Life Insurance Denial

Grand Prairie lawyers who handle insurance cases and attorneys in Dallas, Fort Worth, Benbrook, Burleson, Cedar Hill, Duncanville, De Soto, Mansfield, and other places in Texas need to know about this insurance case.
The case is from the Houston, 1st District, Court of Appeals. The style of the case is, Republic-Vanguard Life Insurance Company v. Beth Walters. Here is some of the relevant background.
Beth Walters sued on a life insurance policy covering her deceased husband. Republic denied the claim based on misrepresentations in the policy application. A jury decided in favor of Walters, finding that Republic knew facts that would have caused a prudent person to inquire about and discover material facts intentionally omitted by the decedent in his application for the policy.
The main question on appeal was whether, in seeking to avoid a policy on the basis of misrepresentations by the insured, an insurer may justifiably rely on representations that were obviously false at the time they were made.
In 1981, the decedent, James Walters, applied for mortgage protection life insurance. In the application he stated he knew of no impairment to his health, and that he had visited a doctor during the previous two years for treatment of a sprained and bruised back.
He submitted to an examination by a registered nurse. She learned he had been hospitalized within the previous five years for hernia repair and back treatment; that he had been treated in 1957 for a lung ailment; that he had gained 50 pounds in the previous year “due to beer drinking”; that he had been wounded in Vietnam; and that he underwent an annual electrocardiogram at the Marine Hospital in Galveston.
Mr. Walters denied any other problems for sight, hearing, sickness, mental illness, injury, cancer, growth, rupture or syphilis. Also he provided the names and addresses of his doctors.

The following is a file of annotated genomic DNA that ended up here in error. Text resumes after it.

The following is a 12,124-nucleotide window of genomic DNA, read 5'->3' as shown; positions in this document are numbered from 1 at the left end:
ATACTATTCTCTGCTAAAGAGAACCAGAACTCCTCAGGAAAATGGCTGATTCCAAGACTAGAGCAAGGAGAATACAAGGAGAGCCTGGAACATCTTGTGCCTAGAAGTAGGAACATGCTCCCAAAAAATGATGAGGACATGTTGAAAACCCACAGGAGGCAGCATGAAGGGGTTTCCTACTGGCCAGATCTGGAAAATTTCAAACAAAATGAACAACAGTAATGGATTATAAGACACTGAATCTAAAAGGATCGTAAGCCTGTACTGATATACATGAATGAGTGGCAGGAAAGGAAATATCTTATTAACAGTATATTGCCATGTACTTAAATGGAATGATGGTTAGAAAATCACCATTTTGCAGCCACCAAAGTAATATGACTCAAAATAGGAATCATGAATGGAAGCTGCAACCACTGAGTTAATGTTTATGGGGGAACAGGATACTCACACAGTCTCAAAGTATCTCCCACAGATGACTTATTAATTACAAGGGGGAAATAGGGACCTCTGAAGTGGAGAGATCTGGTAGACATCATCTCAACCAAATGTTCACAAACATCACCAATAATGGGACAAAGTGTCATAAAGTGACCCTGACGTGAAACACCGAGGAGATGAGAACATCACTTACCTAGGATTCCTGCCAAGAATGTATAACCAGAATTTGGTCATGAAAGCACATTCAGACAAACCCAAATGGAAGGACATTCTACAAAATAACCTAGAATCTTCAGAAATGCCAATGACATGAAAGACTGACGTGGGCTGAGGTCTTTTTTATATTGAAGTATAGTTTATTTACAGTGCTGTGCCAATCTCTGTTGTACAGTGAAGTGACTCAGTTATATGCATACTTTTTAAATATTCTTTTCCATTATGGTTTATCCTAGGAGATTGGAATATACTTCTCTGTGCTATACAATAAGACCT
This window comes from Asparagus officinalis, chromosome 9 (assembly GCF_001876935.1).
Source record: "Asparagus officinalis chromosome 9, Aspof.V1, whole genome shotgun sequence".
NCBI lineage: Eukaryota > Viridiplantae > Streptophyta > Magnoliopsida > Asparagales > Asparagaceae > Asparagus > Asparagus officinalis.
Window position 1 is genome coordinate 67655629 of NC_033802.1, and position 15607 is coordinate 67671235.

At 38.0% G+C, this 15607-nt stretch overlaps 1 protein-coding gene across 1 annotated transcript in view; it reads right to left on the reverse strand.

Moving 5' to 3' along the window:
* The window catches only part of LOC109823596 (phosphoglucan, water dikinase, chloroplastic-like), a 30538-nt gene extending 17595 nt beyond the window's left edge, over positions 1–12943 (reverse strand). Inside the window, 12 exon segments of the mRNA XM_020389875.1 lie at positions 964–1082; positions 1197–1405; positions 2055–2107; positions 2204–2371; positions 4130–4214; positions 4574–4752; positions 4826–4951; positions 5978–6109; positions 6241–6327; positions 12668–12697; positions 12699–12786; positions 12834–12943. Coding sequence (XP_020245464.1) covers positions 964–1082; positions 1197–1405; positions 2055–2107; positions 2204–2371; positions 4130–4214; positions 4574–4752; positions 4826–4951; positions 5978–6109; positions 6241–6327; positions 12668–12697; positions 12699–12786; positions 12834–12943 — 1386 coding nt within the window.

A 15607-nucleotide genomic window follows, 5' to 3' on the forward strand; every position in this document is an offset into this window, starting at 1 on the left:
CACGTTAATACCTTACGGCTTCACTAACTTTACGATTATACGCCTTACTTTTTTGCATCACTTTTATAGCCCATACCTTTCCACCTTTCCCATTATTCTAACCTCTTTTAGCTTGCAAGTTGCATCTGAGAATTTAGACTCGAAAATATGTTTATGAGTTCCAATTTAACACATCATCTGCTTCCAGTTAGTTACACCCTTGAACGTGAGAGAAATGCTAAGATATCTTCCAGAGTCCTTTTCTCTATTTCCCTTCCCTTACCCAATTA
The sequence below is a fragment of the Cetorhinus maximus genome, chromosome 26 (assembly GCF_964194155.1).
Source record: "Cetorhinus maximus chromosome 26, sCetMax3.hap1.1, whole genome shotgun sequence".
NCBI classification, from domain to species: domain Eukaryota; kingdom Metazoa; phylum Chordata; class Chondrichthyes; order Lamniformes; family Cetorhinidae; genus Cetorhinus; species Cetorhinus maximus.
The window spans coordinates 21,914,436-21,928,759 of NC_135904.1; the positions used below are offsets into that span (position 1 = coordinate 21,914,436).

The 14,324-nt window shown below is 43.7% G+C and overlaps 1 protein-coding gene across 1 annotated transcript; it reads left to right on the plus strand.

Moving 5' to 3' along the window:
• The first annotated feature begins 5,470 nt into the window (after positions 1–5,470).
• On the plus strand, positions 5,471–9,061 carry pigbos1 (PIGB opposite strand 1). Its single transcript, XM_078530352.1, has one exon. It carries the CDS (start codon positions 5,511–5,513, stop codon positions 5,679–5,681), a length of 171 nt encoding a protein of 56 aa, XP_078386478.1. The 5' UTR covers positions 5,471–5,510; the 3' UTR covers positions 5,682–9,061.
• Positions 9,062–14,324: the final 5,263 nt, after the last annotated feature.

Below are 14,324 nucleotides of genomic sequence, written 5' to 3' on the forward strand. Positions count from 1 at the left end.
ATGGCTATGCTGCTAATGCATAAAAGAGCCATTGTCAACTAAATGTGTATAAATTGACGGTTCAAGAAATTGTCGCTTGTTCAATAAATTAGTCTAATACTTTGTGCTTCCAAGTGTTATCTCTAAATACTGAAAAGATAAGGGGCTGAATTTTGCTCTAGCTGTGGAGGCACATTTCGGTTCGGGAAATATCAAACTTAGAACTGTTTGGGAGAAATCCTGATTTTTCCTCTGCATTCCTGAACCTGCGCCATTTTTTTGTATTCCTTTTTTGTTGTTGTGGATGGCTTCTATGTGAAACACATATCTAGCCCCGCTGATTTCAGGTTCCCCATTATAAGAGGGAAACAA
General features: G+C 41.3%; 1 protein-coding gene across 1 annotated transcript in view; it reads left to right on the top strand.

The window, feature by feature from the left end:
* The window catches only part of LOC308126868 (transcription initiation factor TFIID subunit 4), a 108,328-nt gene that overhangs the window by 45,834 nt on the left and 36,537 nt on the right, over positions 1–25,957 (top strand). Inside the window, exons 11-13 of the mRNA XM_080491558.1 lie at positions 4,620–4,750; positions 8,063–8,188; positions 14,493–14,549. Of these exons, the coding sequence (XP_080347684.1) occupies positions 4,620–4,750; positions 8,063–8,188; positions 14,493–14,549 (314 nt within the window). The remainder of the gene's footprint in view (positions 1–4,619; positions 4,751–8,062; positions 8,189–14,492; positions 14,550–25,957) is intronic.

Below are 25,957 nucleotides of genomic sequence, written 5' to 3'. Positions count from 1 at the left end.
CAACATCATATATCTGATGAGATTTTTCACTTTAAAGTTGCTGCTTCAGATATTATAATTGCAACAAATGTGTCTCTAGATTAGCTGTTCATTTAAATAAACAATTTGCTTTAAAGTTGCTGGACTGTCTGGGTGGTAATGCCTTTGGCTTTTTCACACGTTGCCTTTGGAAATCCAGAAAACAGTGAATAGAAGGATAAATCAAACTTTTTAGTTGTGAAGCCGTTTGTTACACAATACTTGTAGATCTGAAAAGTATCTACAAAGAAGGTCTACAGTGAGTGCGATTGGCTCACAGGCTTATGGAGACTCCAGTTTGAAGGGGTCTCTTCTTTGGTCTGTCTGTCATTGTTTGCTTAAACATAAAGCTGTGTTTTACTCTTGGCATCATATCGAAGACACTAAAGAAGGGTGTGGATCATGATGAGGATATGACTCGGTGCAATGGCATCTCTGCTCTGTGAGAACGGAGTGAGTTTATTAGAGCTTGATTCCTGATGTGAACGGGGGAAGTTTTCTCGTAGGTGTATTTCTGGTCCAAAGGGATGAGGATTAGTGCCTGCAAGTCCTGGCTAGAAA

Republic requested and received medical records related to Walters hernia and back treatment, but that was all. On November 1, 1981, Republic issued the policy.
On December 23, 1982, Beth shot and killed James after a violent struggle wherein James was threatening the life of their son.
A claim for policy benefits was made and Republic began an investigation. The investigation revealed that James had been treated for depression beginning in 1977; that he was hospitalized for three months of 1977 and for two weeks in 1979 and in February of 1979 had been hospitalized after he had taken an overdose of a drug prescribed for his depression. The claim for benefits was denied due to James having represented a history free of mental illness.
As stated earlier, in response to special issues, the jury found that Republic knew facts that would have caused a prudent person to inquire further, and that such an inquiry would have disclosed omissions in the application.
Earlier court rulings have declared that an insurer is not entitled to rely on its insured’s representations when an investigation reveals the falsity of the representations or discloses facts that would put a prudent person on further inquiry. This applies when an insurers independent investigation reveals that an applicant’s case involves unusual circumstances that warrant further inquiry. The rule does not apply when the insurer is unable to learn the truth from its investigation, and in fact relies on the representations.
Stated another way, the courts have said that “in an arms-length transaction the defrauded party must exercise ordinary care for the protection of his own interests and is charged with knowledge of all facts which would have been discovered by a reasonably prudent person similarly situated. And a failure to exercise reasonable diligence is not excused by mere confidence in the honesty and integrity of the other party.”
The special issue submitted to the jury in this case related to an essential defensive element. The finding by the jury that Republic failed to make prudent inquiry was material to the question of reasonable reliance, and it did not conflict with the finding that Republic did in fact (though perhaps unreasonably) rely on the falsehoods.
Attorneys for Republic argued that the evidence was not enough for them to search further before issuing the policy.
Attorneys for Walters argued that the medical examination revealed a range of other medical problems and a list of four other health care providers. They contended that these facts created a duty to investigate, even though they did not indicate mental illness.
These cases can be difficult. An experienced Insurance Law Attorney will know all the right arguments to help insure a recovery if it is possible to have one. One thing for certain is that the “final” decision by the insurance company should never be relied on. One must seek an attorney who handles these matters to get the advice he has to offer.